Budd Davisson

Plane and Pilot, June, 2003

"When the brown stuff hits the fan that's no longer turning we'd better have our ducks in a row."

We’re about to talk about stuff no one likes to talk about. Many think conversations about emergencies and crashing are defeatist and negative and we agree that it’s not a fun subject. At the same time, it’s no different than teaching defensive driving: we plan for the very worse in the hopes that it doesn’t happen but with the goal of being ready for it if it does.

When discussing emergencies and how to crash an airplane it’s tough to make general statements because what applies to a given airplane in one situation doesn’t necessarily apply to a different airplane in another situation. Plus there are tons of controversies on the “best” way to handle some situations (gear up or gear down, shut off fuel, or use what power is left, etc.).

So much also depends on when and where the emergency happens. Losing an engine at 8,500 feet on cross-country over Nebraska is one thing. Losing it at the same altitude over parts of Colorado is something else and losing it on takeoff in either state is an entirely different situation. Because of the difficulty in making generalizations, we’re going talk concepts first and then put together a few checklists that apply to most situations.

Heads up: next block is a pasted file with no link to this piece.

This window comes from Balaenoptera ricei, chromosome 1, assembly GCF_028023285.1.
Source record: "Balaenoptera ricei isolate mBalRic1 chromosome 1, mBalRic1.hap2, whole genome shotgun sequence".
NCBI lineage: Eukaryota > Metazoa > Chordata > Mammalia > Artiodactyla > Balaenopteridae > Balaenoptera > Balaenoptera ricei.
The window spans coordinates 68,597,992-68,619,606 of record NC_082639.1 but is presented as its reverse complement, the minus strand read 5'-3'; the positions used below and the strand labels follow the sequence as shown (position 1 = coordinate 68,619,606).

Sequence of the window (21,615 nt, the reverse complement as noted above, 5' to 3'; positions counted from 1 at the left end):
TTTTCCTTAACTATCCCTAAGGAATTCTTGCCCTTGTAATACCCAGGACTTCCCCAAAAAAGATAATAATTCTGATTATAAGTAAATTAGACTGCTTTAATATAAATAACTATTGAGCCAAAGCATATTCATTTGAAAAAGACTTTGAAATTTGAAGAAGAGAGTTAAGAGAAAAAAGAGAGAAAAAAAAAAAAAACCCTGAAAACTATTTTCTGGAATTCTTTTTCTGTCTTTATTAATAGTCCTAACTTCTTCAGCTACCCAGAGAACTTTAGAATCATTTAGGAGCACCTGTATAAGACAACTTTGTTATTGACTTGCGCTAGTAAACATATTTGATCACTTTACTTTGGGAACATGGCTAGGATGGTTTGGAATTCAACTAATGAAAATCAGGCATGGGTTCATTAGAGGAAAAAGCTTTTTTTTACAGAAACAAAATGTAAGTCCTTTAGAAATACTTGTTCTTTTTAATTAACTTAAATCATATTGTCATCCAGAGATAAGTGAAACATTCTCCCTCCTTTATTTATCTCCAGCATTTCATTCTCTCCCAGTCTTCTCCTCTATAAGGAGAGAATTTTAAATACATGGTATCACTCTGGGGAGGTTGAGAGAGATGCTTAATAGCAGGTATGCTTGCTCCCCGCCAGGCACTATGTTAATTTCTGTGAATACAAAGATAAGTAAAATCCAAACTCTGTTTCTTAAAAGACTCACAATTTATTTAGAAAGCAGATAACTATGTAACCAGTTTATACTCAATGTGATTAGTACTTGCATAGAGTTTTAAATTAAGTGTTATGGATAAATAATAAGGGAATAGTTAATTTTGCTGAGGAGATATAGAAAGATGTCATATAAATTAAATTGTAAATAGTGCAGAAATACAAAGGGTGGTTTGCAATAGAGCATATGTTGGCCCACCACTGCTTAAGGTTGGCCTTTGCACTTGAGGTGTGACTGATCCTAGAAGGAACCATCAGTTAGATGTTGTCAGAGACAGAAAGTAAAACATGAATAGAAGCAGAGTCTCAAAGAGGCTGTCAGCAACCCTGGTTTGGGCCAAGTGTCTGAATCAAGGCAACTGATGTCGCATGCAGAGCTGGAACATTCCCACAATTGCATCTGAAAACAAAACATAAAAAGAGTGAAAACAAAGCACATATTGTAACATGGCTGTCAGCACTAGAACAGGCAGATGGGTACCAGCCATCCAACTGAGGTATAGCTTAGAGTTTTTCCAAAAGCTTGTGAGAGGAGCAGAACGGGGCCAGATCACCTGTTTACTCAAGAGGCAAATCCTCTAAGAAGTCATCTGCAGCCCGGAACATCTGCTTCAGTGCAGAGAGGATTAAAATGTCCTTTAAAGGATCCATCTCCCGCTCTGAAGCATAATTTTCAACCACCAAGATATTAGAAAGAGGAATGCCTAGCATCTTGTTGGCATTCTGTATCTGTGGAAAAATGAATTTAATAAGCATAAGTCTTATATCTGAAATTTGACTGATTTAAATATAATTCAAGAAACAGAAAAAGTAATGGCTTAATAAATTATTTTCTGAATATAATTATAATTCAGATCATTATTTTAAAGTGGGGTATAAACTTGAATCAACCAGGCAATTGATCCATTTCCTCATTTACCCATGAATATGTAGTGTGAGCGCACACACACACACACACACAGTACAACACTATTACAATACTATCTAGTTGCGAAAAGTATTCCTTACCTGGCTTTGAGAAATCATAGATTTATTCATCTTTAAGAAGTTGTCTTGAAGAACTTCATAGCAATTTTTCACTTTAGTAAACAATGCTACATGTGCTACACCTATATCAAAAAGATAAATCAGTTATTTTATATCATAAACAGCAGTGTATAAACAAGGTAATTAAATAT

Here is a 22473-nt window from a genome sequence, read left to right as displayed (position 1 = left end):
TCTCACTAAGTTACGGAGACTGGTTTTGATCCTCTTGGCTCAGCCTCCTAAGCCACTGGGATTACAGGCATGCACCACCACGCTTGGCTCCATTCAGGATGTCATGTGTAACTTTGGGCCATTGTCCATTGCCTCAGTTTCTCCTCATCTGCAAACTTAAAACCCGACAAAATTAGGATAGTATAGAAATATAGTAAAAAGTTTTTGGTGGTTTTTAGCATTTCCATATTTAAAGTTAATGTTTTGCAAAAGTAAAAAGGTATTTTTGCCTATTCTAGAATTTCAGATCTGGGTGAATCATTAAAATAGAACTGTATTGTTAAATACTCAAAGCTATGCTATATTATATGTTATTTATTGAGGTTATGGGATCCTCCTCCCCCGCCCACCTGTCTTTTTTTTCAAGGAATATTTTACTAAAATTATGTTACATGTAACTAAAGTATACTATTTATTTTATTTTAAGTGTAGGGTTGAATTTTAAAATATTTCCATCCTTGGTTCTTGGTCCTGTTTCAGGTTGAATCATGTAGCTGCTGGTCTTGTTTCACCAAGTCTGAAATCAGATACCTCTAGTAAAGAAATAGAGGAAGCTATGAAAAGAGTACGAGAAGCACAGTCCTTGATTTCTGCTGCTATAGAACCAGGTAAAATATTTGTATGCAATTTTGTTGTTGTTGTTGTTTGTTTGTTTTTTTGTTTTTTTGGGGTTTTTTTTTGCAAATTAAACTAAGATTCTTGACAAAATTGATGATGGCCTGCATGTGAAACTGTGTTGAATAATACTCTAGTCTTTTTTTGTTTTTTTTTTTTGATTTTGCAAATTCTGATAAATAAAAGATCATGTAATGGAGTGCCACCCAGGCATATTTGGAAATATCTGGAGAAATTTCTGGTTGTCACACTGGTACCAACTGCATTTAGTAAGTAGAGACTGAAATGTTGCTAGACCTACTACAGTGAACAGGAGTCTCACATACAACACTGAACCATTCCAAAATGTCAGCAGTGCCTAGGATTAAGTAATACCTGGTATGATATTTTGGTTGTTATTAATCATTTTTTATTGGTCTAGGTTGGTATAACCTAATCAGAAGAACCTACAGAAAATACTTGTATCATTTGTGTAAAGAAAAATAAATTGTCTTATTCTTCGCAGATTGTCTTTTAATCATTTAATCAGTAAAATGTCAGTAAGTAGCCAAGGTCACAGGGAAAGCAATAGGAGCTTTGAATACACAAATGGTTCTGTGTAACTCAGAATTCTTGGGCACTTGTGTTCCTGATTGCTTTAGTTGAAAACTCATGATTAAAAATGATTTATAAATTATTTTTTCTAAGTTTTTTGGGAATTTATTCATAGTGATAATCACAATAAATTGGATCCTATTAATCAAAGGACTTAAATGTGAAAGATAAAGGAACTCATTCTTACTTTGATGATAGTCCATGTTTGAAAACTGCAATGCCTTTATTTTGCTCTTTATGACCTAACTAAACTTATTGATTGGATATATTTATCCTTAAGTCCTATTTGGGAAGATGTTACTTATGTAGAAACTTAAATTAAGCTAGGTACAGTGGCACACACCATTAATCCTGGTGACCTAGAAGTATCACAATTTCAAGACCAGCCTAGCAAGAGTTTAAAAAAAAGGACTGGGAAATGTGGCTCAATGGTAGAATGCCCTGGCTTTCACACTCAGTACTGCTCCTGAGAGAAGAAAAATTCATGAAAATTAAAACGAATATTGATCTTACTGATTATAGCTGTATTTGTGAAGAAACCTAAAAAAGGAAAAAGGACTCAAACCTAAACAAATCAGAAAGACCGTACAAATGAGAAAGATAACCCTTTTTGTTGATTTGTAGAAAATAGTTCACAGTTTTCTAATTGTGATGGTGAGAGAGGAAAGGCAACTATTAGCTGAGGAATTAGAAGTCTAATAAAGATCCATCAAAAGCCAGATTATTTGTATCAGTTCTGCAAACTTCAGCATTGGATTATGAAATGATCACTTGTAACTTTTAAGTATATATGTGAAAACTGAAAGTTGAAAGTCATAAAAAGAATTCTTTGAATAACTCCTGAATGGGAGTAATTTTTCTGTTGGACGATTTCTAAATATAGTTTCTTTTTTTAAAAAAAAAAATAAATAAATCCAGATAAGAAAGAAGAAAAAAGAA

The first part of preparing for any engine-out emergency, whether it’s on takeoff or cross-country, is to have a plan in mind ahead of time. Don’t expect your brain to be working at 100%, when the engine quits and panic nibbles at your common sense. When your brain shuts down (and it will), you have to have the plan and its supporting procedures so drilled into you that you can follow them with a minimum of coherent thought.

All that having been said, the old cliché behind all emergencies still applies: the three most important things are, fly the airplane, fly the airplane, fly the airplane. Many times accidents have unfortunate outcomes only because the pilot lets panic get the upper hand and he or she handles the airplane in a manner different than they would have normally. Too many times the pilot either stalls the airplane in from too high or slams it on in a desperate attempt at getting on the ground. Even an emergency landing made in the trees is still a normal landing until the last couple of feet and to deviate from standard practices (hold approach speed, hold it off, etc.) will result in a rougher than normal touchdown.